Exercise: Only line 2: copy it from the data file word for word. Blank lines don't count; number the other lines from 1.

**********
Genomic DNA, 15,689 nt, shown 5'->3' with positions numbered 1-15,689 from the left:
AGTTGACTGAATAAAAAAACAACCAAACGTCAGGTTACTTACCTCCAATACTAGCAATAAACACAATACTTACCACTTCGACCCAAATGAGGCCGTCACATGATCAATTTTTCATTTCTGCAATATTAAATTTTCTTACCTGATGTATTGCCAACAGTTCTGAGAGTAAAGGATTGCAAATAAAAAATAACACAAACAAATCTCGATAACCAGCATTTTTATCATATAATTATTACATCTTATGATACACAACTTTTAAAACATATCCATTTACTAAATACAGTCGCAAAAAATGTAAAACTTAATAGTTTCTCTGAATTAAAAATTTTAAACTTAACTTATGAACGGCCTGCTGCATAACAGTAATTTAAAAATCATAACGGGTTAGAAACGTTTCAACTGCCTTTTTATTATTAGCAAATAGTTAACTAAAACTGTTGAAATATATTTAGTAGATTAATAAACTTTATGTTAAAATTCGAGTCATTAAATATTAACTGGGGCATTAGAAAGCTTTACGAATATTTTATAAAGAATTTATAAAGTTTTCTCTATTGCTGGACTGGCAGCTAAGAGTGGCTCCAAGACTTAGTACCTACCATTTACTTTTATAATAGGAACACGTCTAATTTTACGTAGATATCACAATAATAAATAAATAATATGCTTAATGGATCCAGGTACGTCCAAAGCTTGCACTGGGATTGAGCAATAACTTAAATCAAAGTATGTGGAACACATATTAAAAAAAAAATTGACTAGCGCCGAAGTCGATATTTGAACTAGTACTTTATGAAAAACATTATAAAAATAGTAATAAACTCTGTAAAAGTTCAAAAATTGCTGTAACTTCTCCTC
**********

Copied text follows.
AGTTGACTGAATAAAAAAACAACCAAACGTCAGGTTACTTACCTCCAATACTAGCAATAAACACAATACTTACCACTTCGACCCAAATGAGGCCGTCACATGATCAATTTTTCATTTCTGCAATATTAAATTTTCTTACCTGATGTATTGCCAACAGTTCTGAGAGTAAAGGATTGCAAATAAAAAATAACACAAACAAATCTCGATAACCAGCATTTTTATCATATAATTATTACATCTTATGATACACAACTTTTAAAACATATCCATTTACTAAATACAGTCGCAAAAAATGTAAAACTTAATAGTTTCTCTGAATTAAAAATTTTAAACTTAACTTATGAACGGCCTGCTGCATAACAGTAATTTAAAAATCATAACGGGTTAGAAACGTTTCAACTGCCTTTTTATTATTAGCAAATAGTTAACTAAAACTGTTGAAATATATTTAGTAGATTAATAAACTTTATGTTAAAATTCGAGTCATTAAATATTAACTGGGGCATTAGAAAGCTTTACGAATATTTTATAAAGAATTTATAAAGTTTTCTCTATTGCTGGACTGGCAGCTAAGAGTGGCTCCAAGACTTAGTACCTACCATTTACTTTTATAATAGGAACACGTCTAATTTTACGTAGATATCACAATAATAAATAAATAATATGCTTAATGGATCCAGGTACGTCCAAAGCTTGCACTGGGATTGAGCAATAACTTAAATCAAAGTATGTGGAACACATATTAAAAAAAAAATTGACTAGCGCCGAAGTCGATATTTGAACTAGTACTTTATGAAAAACATTATAAAAATAGTAATAAACTCTGTAAAAGTTCAAAAATTGCTGTAACTTCTCCTC